Knit Your Congressman a Vagina

Hey, a womb is just as good.<a href="http://www.knitty.com/ISSUEwinter04/PATTwomb.html">MK Carroli</a>


America’s elected leaders, particularly those of the Republican male variety, have not done too well by women lately. In Congress, GOP legislators have sought to exempt religious orgs from having to offer health insurance that covers contraceptives. Mitt Romney replied lamely when confronted with Rush Limbaugh’s Slutgate, and GOP lawmakers didn’t exactly, ahem, rush to challenge their kingmaker. In Arizona and Kansas, Republican state legislators pushed bills allowing a doctor to lie about the health status of your fetus for fear you might opt to get an abortion. And should you make that harrowing choice, Virginia Republicans, following in the footsteps of their colleagues in a number of other states, passed a law requiring that you have an ultrasound first. They wanted it to be the kind where the doctor sticks a paddle into your vagina, but public outcry forced them to scale it back to the abdominal kind. Now, for good measure, GOP legislators are blocking the Violence Against Women Act.

We’ve already told you about these (pretty awesome) new laws proposed by Democratic legislators simply to mock their rivals’ misogyny.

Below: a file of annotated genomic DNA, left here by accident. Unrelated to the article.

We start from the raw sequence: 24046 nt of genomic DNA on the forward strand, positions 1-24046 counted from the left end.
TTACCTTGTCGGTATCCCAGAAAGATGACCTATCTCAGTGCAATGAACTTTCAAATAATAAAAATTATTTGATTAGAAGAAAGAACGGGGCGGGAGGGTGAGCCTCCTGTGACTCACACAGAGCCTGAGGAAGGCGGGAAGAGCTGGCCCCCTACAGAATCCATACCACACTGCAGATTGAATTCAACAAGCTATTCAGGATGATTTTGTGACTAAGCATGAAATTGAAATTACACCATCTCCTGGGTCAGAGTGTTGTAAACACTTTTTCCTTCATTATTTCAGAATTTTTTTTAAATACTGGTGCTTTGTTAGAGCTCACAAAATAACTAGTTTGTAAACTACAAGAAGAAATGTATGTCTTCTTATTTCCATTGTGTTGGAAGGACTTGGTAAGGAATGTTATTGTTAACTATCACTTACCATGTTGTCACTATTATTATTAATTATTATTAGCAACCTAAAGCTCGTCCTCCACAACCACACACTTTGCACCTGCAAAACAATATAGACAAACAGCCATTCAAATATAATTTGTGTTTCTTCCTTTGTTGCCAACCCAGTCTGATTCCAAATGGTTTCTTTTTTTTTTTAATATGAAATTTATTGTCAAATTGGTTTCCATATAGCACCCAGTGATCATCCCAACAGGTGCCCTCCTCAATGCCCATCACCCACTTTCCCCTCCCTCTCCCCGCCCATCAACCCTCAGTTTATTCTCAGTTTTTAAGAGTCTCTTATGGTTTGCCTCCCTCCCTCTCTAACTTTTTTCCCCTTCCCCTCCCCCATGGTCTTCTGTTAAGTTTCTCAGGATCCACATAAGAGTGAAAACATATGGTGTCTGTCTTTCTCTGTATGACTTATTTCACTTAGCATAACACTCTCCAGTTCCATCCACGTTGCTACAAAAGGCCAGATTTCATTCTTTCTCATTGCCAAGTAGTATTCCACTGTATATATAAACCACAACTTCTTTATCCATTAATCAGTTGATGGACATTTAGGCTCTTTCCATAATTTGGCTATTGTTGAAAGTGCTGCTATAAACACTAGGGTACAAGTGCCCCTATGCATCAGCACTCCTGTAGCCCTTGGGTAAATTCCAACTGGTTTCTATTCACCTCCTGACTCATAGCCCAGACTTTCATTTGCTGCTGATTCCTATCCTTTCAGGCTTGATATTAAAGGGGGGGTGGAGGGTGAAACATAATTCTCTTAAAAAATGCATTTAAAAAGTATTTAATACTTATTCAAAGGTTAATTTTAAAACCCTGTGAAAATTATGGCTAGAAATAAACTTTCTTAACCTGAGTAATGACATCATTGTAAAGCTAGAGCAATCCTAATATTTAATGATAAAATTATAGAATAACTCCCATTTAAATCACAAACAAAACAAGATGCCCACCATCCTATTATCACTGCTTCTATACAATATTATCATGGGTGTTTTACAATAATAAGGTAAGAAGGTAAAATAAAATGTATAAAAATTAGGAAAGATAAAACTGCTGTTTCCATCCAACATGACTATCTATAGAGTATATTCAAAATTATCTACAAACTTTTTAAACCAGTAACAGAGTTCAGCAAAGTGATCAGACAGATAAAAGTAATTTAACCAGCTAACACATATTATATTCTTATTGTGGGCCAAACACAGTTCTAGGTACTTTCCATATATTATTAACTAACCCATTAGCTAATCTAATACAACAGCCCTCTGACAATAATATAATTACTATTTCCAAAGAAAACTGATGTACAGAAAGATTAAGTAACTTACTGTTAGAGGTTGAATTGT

But the women behind Government Free VJJ have a different approach:

“Follow these simple steps,” the website beckons…

1. Knit or crochet a vagina or uterus.
2.
Print a message to enclose.
3. Mail it to your male Senator or Congressional Representative [links provided]
4. We’re in the process of arranging hand delivery to congressional offices in Washington, until then, go ahead and mail yours in!
5. Record your items in this spreadsheet so we can track which representatives still need to receive a “gift”!
6. Don’t forget to thank your representative if he respects women and supports our rights.

The crochet patterns available so far include uterus and “happy uterus.” For knitters, there’s a vulva, a womb (pictured), felt cervixes, and (hey, why not?)—a “snatchel.”

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FACT:

Mother Jones was founded as a nonprofit in 1976 because we knew corporations and the wealthy wouldn't fund the type of hard-hitting journalism we set out to do.

Today, reader support makes up about two-thirds of our budget, allows us to dig deep on stories that matter, and lets us keep our reporting free for everyone. If you value what you get from Mother Jones, please join us with a tax-deductible donation today so we can keep on doing the type of journalism 2020 demands.

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